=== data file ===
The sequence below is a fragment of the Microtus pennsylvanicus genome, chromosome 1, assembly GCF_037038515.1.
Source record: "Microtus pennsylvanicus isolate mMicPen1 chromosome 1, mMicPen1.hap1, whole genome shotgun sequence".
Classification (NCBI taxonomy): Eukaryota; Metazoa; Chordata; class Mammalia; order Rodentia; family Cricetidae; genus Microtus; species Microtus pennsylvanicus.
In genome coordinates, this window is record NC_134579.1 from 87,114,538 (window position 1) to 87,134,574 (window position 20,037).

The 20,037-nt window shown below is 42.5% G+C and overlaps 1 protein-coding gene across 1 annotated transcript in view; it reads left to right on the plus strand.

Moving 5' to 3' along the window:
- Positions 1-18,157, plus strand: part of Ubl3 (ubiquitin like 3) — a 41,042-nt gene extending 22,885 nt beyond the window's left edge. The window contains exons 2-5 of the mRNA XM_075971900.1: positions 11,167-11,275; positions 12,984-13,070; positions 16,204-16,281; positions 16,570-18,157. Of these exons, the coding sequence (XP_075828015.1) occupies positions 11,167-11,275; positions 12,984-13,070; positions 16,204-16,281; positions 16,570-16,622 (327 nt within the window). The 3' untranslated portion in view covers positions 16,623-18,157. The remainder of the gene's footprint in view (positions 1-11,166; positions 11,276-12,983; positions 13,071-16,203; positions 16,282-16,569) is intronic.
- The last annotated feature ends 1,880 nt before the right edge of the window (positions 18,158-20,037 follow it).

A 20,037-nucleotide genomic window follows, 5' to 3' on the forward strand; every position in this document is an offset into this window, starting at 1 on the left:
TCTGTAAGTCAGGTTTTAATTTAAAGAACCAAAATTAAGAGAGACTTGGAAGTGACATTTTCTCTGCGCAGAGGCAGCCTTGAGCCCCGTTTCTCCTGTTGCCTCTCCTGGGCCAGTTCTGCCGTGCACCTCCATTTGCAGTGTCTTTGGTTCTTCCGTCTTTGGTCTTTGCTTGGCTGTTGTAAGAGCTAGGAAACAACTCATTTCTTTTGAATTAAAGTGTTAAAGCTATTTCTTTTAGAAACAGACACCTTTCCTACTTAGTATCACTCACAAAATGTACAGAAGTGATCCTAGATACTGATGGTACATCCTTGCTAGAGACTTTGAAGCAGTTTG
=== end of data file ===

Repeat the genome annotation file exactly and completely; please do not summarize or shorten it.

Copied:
The sequence below is a fragment of the Microtus pennsylvanicus genome, chromosome 1, assembly GCF_037038515.1.
Source record: "Microtus pennsylvanicus isolate mMicPen1 chromosome 1, mMicPen1.hap1, whole genome shotgun sequence".
Classification (NCBI taxonomy): Eukaryota; Metazoa; Chordata; class Mammalia; order Rodentia; family Cricetidae; genus Microtus; species Microtus pennsylvanicus.
In genome coordinates, this window is record NC_134579.1 from 87,114,538 (window position 1) to 87,134,574 (window position 20,037).

The 20,037-nt window shown below is 42.5% G+C and overlaps 1 protein-coding gene across 1 annotated transcript in view; it reads left to right on the plus strand.

Moving 5' to 3' along the window:
- Positions 1-18,157, plus strand: part of Ubl3 (ubiquitin like 3) — a 41,042-nt gene extending 22,885 nt beyond the window's left edge. The window contains exons 2-5 of the mRNA XM_075971900.1: positions 11,167-11,275; positions 12,984-13,070; positions 16,204-16,281; positions 16,570-18,157. Of these exons, the coding sequence (XP_075828015.1) occupies positions 11,167-11,275; positions 12,984-13,070; positions 16,204-16,281; positions 16,570-16,622 (327 nt within the window). The 3' untranslated portion in view covers positions 16,623-18,157. The remainder of the gene's footprint in view (positions 1-11,166; positions 11,276-12,983; positions 13,071-16,203; positions 16,282-16,569) is intronic.
- The last annotated feature ends 1,880 nt before the right edge of the window (positions 18,158-20,037 follow it).

A 20,037-nucleotide genomic window follows, 5' to 3' on the forward strand; every position in this document is an offset into this window, starting at 1 on the left:
TCTGTAAGTCAGGTTTTAATTTAAAGAACCAAAATTAAGAGAGACTTGGAAGTGACATTTTCTCTGCGCAGAGGCAGCCTTGAGCCCCGTTTCTCCTGTTGCCTCTCCTGGGCCAGTTCTGCCGTGCACCTCCATTTGCAGTGTCTTTGGTTCTTCCGTCTTTGGTCTTTGCTTGGCTGTTGTAAGAGCTAGGAAACAACTCATTTCTTTTGAATTAAAGTGTTAAAGCTATTTCTTTTAGAAACAGACACCTTTCCTACTTAGTATCACTCACAAAATGTACAGAAGTGATCCTAGATACTGATGGTACATCCTTGCTAGAGACTTTGAAGCAGTTTG